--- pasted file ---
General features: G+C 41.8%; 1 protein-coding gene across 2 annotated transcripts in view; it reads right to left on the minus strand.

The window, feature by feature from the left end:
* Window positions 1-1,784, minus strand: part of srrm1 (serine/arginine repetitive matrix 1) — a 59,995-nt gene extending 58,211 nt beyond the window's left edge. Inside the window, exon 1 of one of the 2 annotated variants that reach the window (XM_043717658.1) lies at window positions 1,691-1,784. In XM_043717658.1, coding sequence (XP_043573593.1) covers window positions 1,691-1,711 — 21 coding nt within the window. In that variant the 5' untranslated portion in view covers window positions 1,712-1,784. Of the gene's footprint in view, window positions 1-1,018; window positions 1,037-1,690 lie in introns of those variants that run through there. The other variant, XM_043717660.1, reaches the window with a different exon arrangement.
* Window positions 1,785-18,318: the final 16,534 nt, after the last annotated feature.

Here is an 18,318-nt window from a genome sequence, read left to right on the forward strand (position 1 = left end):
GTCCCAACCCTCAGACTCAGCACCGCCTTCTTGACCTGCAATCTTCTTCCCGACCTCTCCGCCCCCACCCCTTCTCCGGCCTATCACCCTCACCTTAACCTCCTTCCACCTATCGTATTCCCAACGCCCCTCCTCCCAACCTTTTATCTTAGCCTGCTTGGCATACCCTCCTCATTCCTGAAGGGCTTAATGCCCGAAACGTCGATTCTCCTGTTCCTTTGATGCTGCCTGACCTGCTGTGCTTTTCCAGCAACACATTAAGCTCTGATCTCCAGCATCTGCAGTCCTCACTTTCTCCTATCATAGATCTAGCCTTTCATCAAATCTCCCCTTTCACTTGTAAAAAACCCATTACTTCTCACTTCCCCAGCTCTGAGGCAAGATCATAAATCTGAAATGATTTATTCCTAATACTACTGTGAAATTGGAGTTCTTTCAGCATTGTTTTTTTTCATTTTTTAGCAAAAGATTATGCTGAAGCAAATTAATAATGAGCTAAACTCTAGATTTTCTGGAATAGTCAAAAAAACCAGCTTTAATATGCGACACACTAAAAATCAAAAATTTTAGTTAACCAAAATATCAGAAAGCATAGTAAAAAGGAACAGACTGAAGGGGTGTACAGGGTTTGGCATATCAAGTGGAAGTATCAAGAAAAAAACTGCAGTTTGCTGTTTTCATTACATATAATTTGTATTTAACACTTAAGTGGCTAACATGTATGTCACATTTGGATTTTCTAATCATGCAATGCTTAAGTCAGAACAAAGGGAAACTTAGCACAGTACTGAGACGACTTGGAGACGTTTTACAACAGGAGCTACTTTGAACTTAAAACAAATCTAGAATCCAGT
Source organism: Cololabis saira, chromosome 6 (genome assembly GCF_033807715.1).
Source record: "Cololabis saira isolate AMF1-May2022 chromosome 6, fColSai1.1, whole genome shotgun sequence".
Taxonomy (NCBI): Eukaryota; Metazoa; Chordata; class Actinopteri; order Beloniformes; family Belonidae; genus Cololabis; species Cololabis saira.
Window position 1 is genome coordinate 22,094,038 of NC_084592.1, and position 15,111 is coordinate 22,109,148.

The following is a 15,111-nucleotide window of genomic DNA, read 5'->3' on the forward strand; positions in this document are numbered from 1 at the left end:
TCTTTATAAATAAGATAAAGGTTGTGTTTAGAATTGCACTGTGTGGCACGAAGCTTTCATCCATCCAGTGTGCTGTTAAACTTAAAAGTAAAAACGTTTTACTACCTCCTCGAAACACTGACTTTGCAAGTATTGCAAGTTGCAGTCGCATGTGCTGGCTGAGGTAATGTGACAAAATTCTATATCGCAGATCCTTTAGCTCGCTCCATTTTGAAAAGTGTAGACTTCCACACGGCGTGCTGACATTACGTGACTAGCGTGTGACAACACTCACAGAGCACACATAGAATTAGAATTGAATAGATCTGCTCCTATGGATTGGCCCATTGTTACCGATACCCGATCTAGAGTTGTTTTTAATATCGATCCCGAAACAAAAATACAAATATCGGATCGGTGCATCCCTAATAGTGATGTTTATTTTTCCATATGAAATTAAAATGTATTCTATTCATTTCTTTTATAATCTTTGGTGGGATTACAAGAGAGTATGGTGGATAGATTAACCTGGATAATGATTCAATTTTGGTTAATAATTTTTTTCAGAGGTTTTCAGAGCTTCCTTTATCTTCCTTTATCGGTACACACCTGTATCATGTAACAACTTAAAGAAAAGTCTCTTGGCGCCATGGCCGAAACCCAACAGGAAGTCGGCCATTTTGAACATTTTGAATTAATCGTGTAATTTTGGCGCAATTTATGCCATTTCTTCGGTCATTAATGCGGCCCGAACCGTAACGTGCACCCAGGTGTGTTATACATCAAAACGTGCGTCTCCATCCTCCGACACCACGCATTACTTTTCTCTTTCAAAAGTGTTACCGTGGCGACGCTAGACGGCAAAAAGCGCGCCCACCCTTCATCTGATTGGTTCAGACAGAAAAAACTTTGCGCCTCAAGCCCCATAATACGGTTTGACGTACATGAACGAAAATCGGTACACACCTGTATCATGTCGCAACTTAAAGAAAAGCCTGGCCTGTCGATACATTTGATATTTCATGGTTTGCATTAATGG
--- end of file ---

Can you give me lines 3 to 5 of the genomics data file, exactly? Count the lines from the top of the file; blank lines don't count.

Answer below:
* Window positions 1-1,784, minus strand: part of srrm1 (serine/arginine repetitive matrix 1) — a 59,995-nt gene extending 58,211 nt beyond the window's left edge. Inside the window, exon 1 of one of the 2 annotated variants that reach the window (XM_043717658.1) lies at window positions 1,691-1,784. In XM_043717658.1, coding sequence (XP_043573593.1) covers window positions 1,691-1,711 — 21 coding nt within the window. In that variant the 5' untranslated portion in view covers window positions 1,712-1,784. Of the gene's footprint in view, window positions 1-1,018; window positions 1,037-1,690 lie in introns of those variants that run through there. The other variant, XM_043717660.1, reaches the window with a different exon arrangement.
* Window positions 1,785-18,318: the final 16,534 nt, after the last annotated feature.

Here is an 18,318-nt window from a genome sequence, read left to right on the forward strand (position 1 = left end):